Windows Phone 7 XNA Samples

As promised in yesterday’s application video the XNA Team at Microsoft has just released a couple new (and updated) samples for Windows Phone 7. If you are currently build a WP7 games wish to start a project I suggest you take a look at them to get a better understanding of the capabilities of XNA on Windows Phone 7. Full description of every sample after the break:

 

Accelerometer

Description:

This sample shows how to read the accelerometer sensor on Windows Phone 7.
Sample Overview

Windows Phone 7 devices include a number of hardware sensors, one of which is the accelerometer. The accelerometer can be used to detect tilt, shaking, and other motion in three dimensions. This sample illustrates use of an accelerometer class to handle accelerometer data and update the position of a sprite on the screen.

Bounce 

Description:

The bounce sample draws and physically simulates 100 spheres of varying size, mass, and weight.

Sample Overview

The physics simulation uses an implicit solver for collision detection and response.  An implicit solver was chosen for its stability and fast performance. The spheres are modeled with some elasticity, and the simulation loses energy by simulating air friction.  The sphereCollisionImplicit function contains the physics algorithm for collision detection and response….

Fuzzy Logic

Description:

This sample shows how an AI can use fuzzy logic to make decisions. It also demonstrates a method for organizing different AI behaviors, similar to a state machine.

Sample Overview

When you program the AI for your games, you know that your actors often have to choose between several different options. In many cases, the choice is black and white: if you see the player, attack him. However, the decision making process is often much less clear cut. If you are low on health, go find a med kit. If there is a powerup nearby, pick it up. But how do you define “low on health,” or “nearby?” And what if you’re both low on health and also near a powerup? Which action is more important? You can give your AI actors the ability to make these kinds of “fuzzy” decisions by using fuzzy logic.

Touch Thumbsticks

Description:This sample demonstrates a technique for using the touch panel to provide thumbstick-style controls for a game.
Sample Overview

The sample contains a simple shooter game controlled by holding the phone in landscape orientation, and by using two sides of the screen as thumbsticks. The class that implements the thumbstick logic is segregated for easy reuse in other games using the same control scheme.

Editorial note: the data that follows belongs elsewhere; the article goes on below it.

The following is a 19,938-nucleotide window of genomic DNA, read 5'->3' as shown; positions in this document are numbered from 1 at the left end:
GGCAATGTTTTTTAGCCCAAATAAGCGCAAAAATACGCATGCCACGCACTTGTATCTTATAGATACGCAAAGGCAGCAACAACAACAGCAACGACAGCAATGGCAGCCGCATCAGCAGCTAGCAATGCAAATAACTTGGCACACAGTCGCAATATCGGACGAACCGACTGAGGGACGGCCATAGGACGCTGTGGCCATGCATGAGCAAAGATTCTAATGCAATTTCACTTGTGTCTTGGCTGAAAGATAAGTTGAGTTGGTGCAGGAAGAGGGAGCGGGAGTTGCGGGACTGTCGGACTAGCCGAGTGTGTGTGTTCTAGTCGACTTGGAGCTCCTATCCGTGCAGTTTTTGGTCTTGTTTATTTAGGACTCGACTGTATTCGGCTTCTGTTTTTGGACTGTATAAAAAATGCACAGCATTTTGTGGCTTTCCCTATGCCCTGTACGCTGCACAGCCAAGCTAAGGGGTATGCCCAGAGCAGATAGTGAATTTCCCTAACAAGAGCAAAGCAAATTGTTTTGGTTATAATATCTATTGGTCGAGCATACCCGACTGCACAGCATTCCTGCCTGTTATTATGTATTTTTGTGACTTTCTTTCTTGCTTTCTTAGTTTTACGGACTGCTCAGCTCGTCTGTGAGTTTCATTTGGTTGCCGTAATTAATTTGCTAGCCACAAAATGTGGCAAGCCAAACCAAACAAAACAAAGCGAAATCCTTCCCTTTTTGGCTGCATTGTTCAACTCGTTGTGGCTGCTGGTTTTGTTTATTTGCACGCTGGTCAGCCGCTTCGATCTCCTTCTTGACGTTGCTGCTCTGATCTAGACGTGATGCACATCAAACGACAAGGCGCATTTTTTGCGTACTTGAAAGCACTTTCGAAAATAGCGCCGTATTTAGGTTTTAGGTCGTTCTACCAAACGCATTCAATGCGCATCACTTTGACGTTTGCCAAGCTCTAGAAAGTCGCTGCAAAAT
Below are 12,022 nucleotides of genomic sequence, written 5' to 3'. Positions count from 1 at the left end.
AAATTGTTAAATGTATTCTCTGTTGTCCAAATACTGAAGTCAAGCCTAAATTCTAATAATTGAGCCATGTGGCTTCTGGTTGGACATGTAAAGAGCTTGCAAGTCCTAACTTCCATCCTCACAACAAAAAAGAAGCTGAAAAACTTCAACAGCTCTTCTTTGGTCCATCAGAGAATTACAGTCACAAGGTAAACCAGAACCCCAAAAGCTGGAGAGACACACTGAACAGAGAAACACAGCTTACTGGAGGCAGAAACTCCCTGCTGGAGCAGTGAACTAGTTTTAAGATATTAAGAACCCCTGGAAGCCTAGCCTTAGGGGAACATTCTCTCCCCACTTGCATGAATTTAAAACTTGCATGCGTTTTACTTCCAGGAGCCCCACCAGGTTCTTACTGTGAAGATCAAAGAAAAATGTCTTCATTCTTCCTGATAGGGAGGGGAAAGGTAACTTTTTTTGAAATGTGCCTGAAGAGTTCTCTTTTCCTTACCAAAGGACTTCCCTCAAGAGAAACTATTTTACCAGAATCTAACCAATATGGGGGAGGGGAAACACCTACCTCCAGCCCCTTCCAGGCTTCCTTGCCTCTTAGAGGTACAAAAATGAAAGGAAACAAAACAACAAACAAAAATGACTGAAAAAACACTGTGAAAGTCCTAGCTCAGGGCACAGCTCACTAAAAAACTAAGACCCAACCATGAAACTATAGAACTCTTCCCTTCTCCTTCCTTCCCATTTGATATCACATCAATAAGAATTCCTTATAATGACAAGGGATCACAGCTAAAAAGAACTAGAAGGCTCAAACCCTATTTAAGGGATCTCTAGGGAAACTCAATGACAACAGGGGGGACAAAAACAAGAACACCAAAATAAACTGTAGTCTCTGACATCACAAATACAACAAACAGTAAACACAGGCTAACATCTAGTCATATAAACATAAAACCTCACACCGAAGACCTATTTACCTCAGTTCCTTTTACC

Waypoints

Description:This sample demonstrates basic artificial intelligence navigation in 2D, using waypoints.
Sample Overview

When programming the AI for your game, you often want your actors to follow a path that you supply. For example, you may want units in your real-time strategy game to follow orders, or perhaps you want to make a mouse navigate a maze.

This sample uses a tank to demonstrate two examples of this waypoint following behavior. In this sample, you can move the cursor around and add waypoints toward which the tank will move in the order that you add them.

Sprite Sheet

This updated sample for Windows and Windows Phone shows how to implement sprite sheets, combining many separate sprite images into a single larger texture that will be more efficient for the graphics card.

Stock Effects

Description:Stock effects provides source code for the five effects (BasicEffect, SkinnedEffect, EnvironmentMapEffect, DualTextureEffect, and AlphaTestEffect), and the default shader used by SpriteBatch (SpriteEffect), built into the XNA Framework. There also is a command-line utility (CompileEffect) that uses the Content Pipeline to compile a .fx source file into a binary blob that can be passed directly to the XNA Framework Effect class constructor.
Sample Overview

This code is provided for educational purposes. It may be a useful starting point when you create more advanced shaders.

Although the built-in effect classes are simple and easy to use, the shader code behind them is complex because these effects support many rendering options within a single shader. BasicEffect, for example, allows you to toggle on or off texturing, vertex colors, and lighting, and to select per-vertex or per-pixel lighting. To support all possible permutations of these options, BasicEffect ends up needing no less than 20 different vertex shaders and 10 pixel shaders, all of which are combined within a single effect file.

If you want an easy starting point to learn shader programming, use the Shader Series samples. The shader samples are simpler to use than the effects described here because they do not include so many adjustable options.

Content Manifest Extensions
This sample for Windows shows how to build a list of deployed content for your game to use.

Via xna-uk.net